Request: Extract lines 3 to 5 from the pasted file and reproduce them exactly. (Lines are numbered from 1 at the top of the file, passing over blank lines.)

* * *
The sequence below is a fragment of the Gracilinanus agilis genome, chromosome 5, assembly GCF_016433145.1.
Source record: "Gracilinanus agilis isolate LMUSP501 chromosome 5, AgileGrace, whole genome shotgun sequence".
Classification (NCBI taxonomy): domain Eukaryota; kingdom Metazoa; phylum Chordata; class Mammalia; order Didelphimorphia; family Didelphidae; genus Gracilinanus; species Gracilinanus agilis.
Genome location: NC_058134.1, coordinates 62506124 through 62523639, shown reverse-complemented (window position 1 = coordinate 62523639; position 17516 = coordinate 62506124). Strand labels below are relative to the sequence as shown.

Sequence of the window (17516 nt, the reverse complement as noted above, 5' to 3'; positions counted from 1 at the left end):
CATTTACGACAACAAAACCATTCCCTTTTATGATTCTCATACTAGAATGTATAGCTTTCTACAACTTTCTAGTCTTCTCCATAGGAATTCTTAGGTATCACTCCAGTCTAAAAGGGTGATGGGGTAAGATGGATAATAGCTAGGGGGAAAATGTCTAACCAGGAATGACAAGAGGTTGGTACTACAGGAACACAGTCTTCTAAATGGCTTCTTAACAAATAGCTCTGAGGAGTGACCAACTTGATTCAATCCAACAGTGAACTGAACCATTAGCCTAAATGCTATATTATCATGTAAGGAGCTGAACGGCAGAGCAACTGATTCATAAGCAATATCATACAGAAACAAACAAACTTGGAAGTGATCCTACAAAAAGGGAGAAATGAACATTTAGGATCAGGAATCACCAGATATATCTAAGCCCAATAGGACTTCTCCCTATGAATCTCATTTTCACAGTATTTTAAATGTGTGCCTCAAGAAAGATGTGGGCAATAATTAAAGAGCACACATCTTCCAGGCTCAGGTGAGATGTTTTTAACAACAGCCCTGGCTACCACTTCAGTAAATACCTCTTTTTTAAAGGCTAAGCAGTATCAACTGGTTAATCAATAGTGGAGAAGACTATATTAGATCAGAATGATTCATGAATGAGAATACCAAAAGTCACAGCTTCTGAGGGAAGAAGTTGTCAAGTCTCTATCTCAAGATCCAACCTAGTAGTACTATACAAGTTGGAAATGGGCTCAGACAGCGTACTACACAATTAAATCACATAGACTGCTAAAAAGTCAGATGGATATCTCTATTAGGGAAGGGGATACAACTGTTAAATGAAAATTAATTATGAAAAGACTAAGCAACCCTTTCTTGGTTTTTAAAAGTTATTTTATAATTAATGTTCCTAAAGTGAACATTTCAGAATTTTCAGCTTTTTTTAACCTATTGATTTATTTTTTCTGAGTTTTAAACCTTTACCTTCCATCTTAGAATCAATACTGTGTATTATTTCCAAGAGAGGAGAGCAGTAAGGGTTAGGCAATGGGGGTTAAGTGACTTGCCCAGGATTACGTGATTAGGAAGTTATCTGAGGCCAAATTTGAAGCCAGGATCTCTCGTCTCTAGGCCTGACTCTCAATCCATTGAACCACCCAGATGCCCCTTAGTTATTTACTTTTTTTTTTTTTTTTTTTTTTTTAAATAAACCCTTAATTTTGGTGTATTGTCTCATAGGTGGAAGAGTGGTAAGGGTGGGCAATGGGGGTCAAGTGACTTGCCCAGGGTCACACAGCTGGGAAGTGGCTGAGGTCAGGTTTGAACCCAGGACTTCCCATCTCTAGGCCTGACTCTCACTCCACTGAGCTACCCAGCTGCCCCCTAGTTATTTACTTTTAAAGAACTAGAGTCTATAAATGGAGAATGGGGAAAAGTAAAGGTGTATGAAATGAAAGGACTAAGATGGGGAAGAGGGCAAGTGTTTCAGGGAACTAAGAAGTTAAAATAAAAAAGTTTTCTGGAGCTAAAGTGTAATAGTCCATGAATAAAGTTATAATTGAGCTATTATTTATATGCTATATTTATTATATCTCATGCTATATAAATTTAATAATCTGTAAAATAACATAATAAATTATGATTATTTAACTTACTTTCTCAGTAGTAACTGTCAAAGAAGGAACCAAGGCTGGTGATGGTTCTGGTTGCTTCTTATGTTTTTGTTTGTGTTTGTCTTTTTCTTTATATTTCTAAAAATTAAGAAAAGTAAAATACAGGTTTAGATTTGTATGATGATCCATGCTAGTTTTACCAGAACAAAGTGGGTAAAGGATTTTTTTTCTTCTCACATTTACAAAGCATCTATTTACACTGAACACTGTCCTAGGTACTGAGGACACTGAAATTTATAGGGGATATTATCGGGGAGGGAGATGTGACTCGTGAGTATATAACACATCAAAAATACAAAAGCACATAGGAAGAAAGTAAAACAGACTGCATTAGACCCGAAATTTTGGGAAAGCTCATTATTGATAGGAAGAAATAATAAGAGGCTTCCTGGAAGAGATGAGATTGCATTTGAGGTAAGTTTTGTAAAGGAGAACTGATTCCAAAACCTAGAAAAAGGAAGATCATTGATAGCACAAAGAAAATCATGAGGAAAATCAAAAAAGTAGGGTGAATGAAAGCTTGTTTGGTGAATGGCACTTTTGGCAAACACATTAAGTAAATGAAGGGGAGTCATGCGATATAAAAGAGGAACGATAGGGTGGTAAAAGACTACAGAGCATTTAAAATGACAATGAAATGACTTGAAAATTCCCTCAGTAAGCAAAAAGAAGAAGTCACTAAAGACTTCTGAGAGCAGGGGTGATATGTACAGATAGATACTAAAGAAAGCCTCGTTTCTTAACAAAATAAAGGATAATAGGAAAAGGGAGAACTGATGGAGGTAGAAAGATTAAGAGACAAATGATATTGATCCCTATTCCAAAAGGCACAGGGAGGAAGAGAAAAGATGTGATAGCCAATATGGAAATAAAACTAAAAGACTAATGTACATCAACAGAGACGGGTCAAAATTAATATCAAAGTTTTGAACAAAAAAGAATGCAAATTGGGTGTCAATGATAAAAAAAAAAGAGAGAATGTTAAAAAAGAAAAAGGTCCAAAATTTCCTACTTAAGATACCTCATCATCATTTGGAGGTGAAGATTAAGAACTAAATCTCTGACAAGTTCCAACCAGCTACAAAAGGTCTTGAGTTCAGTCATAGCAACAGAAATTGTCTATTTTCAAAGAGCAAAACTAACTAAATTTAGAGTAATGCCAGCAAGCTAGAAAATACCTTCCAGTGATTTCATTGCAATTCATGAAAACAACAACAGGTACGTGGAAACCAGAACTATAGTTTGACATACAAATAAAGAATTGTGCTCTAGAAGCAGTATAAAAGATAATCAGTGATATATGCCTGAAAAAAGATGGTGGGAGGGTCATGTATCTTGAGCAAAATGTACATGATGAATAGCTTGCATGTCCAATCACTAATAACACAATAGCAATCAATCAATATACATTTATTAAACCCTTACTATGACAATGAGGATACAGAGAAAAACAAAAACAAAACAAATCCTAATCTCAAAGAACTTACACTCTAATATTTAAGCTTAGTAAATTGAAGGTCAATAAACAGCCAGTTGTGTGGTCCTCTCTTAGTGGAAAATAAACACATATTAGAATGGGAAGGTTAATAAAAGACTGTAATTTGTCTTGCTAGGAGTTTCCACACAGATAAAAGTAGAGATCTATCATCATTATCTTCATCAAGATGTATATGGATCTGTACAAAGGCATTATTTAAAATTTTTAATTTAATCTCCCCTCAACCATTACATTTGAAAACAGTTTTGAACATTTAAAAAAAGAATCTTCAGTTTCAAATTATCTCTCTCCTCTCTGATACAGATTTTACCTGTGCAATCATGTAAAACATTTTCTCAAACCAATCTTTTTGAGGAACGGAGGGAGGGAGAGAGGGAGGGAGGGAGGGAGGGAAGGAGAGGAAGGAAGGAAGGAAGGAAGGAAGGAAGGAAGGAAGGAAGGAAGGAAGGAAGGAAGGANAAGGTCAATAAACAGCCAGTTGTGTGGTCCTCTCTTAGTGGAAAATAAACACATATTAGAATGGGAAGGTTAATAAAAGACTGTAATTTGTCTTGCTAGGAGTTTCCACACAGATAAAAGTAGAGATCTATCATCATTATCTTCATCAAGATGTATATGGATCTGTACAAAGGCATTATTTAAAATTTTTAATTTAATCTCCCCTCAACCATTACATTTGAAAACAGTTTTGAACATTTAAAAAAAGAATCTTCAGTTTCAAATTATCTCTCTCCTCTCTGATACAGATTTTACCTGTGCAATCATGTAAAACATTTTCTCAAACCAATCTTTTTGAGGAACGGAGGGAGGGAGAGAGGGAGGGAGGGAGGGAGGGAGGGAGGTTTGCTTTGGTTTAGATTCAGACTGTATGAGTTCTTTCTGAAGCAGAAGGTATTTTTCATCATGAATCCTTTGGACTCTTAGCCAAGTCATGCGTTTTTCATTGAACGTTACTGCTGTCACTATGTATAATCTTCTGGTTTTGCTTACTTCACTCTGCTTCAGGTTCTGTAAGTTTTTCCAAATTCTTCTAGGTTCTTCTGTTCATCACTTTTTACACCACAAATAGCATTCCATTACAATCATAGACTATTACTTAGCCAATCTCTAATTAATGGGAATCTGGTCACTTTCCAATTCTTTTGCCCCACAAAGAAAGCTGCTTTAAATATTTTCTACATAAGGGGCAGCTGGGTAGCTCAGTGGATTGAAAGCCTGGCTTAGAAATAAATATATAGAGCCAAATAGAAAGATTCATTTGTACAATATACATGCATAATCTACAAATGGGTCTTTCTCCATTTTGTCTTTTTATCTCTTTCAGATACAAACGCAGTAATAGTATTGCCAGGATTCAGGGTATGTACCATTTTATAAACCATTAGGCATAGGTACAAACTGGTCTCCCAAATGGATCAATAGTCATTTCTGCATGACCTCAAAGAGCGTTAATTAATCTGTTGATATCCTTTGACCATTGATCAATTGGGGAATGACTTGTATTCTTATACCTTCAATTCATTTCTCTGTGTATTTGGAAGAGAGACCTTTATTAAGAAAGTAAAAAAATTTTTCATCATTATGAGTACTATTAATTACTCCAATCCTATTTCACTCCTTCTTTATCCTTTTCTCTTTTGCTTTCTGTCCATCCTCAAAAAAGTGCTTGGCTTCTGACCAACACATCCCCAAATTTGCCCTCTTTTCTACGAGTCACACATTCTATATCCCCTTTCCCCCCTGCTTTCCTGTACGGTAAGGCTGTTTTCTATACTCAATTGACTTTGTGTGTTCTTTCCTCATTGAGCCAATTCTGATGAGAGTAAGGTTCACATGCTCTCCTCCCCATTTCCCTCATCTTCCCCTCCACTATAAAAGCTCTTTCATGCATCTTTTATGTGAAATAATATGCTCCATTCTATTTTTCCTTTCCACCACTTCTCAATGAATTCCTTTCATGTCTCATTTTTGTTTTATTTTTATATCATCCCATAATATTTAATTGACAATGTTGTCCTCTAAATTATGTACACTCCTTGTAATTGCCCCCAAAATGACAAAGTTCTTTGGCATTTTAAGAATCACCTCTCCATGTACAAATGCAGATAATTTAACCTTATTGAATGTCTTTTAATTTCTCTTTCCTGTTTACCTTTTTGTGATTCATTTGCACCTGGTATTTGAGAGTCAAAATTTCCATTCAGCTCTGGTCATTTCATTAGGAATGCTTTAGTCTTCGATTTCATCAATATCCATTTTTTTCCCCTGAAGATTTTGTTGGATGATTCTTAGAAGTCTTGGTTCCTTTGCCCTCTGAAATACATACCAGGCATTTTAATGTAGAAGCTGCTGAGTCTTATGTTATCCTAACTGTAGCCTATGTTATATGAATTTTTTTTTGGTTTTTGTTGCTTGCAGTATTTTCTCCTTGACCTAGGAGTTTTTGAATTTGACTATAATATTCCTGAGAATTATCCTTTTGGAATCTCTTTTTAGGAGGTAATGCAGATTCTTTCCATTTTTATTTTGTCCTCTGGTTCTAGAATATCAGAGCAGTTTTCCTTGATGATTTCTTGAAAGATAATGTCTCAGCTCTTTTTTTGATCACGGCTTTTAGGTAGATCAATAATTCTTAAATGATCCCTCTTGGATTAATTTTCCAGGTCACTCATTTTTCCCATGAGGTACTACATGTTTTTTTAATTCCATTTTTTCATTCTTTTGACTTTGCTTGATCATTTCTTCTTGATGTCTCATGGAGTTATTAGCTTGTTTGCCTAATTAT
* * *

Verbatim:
Classification (NCBI taxonomy): domain Eukaryota; kingdom Metazoa; phylum Chordata; class Mammalia; order Didelphimorphia; family Didelphidae; genus Gracilinanus; species Gracilinanus agilis.
Genome location: NC_058134.1, coordinates 62506124 through 62523639, shown reverse-complemented (window position 1 = coordinate 62523639; position 17516 = coordinate 62506124). Strand labels below are relative to the sequence as shown.

Sequence of the window (17516 nt, the reverse complement as noted above, 5' to 3'; positions counted from 1 at the left end):